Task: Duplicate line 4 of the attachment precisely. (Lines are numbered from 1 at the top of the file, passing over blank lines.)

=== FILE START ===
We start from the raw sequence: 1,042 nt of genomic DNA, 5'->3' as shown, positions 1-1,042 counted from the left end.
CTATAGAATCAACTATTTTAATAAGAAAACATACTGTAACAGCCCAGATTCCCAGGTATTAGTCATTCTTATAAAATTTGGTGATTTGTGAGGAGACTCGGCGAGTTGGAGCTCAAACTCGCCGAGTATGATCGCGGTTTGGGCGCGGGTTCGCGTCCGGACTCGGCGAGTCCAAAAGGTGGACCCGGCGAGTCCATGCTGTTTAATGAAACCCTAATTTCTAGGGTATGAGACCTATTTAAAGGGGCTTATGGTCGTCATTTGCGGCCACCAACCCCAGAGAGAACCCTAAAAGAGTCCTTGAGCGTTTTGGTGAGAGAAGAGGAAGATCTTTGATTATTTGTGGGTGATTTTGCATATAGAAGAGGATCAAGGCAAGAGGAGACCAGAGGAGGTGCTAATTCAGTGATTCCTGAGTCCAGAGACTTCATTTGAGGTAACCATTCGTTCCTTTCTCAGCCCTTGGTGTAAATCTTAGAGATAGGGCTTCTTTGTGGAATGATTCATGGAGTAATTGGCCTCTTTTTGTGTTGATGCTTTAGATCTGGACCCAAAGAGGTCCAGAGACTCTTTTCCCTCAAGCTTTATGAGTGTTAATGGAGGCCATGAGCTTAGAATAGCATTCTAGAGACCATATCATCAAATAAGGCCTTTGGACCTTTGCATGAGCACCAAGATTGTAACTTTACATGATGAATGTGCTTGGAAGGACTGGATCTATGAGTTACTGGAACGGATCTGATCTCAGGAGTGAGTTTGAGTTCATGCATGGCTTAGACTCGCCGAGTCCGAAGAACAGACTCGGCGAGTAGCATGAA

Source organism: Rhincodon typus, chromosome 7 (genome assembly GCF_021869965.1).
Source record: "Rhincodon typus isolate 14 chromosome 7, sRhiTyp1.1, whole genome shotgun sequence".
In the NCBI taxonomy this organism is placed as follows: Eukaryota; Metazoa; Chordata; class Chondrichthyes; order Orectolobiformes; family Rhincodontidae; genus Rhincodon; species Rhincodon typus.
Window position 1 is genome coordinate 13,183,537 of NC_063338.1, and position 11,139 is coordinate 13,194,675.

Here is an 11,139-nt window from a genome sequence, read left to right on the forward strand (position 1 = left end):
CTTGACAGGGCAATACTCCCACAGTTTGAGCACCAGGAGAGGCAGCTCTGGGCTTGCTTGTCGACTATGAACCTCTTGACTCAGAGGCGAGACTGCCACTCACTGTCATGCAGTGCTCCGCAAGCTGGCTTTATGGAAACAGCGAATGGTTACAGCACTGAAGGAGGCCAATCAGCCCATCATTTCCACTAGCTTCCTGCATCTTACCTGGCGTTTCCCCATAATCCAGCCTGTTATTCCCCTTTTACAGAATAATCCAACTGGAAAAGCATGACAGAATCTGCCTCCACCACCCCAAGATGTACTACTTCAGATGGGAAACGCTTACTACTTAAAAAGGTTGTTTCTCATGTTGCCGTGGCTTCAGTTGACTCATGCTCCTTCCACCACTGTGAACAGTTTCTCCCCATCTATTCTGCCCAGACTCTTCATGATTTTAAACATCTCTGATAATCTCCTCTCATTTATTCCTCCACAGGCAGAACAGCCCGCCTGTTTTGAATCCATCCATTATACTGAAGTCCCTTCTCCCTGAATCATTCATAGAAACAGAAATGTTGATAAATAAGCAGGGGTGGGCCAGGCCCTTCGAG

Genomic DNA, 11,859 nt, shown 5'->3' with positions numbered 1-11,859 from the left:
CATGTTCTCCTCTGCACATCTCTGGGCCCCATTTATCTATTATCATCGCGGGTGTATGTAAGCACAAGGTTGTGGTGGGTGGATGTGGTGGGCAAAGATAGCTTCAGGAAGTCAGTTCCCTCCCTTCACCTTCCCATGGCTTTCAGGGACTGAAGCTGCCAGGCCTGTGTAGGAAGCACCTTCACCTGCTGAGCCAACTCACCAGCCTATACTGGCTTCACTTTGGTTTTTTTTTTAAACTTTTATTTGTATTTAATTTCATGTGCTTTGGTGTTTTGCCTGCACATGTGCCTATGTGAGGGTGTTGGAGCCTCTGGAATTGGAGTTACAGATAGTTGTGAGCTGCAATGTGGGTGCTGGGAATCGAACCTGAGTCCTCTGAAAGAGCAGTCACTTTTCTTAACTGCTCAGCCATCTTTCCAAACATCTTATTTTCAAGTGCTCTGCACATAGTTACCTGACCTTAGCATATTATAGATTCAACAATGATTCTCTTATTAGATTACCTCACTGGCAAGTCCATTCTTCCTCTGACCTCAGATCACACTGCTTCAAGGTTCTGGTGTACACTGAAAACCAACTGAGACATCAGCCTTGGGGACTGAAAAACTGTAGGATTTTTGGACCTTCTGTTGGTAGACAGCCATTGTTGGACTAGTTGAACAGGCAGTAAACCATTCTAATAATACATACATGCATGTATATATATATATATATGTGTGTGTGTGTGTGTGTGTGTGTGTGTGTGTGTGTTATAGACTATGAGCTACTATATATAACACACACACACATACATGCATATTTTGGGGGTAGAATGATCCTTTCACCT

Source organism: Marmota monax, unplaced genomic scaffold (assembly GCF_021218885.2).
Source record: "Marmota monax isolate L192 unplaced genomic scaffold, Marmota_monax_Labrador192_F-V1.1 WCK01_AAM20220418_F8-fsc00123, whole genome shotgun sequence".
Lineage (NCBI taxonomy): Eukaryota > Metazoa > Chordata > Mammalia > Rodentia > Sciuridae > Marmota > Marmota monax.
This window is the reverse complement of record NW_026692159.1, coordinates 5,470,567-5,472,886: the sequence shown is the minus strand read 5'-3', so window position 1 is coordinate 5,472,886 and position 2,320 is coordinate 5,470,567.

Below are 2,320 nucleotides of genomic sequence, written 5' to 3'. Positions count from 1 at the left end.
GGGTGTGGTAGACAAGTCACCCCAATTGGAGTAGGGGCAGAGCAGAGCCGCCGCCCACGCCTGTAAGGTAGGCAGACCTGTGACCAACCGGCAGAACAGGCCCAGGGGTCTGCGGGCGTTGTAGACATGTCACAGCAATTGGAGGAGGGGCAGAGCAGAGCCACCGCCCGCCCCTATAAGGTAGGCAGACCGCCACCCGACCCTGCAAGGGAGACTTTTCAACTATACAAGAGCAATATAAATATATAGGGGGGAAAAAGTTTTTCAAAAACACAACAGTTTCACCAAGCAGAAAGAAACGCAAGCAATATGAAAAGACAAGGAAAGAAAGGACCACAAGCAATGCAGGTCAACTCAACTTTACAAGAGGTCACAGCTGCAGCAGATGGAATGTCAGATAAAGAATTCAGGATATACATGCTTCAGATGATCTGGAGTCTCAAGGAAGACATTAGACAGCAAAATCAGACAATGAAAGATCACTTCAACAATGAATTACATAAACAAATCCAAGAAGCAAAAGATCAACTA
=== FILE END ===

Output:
Source record: "Rhincodon typus isolate 14 chromosome 7, sRhiTyp1.1, whole genome shotgun sequence".